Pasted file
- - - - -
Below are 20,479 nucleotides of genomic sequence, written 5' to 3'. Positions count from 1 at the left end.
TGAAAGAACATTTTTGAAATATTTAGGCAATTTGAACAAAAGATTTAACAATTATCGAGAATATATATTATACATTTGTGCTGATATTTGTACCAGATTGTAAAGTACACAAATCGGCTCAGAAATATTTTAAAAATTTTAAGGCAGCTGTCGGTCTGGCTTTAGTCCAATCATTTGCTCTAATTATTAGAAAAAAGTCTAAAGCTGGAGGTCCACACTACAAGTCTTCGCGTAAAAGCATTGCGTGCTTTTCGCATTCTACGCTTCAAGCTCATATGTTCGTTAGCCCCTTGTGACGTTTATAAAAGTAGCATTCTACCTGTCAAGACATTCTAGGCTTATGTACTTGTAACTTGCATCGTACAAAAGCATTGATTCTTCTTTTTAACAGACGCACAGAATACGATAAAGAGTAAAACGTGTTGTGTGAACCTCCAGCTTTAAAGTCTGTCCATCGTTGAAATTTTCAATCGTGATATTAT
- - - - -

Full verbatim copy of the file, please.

Below are 20,479 nucleotides of genomic sequence, written 5' to 3'. Positions count from 1 at the left end.
TGAAAGAACATTTTTGAAATATTTAGGCAATTTGAACAAAAGATTTAACAATTATCGAGAATATATATTATACATTTGTGCTGATATTTGTACCAGATTGTAAAGTACACAAATCGGCTCAGAAATATTTTAAAAATTTTAAGGCAGCTGTCGGTCTGGCTTTAGTCCAATCATTTGCTCTAATTATTAGAAAAAAGTCTAAAGCTGGAGGTCCACACTACAAGTCTTCGCGTAAAAGCATTGCGTGCTTTTCGCATTCTACGCTTCAAGCTCATATGTTCGTTAGCCCCTTGTGACGTTTATAAAAGTAGCATTCTACCTGTCAAGACATTCTAGGCTTATGTACTTGTAACTTGCATCGTACAAAAGCATTGATTCTTCTTTTTAACAGACGCACAGAATACGATAAAGAGTAAAACGTGTTGTGTGAACCTCCAGCTTTAAAGTCTGTCCATCGTTGAAATTTTCAATCGTGATATTAT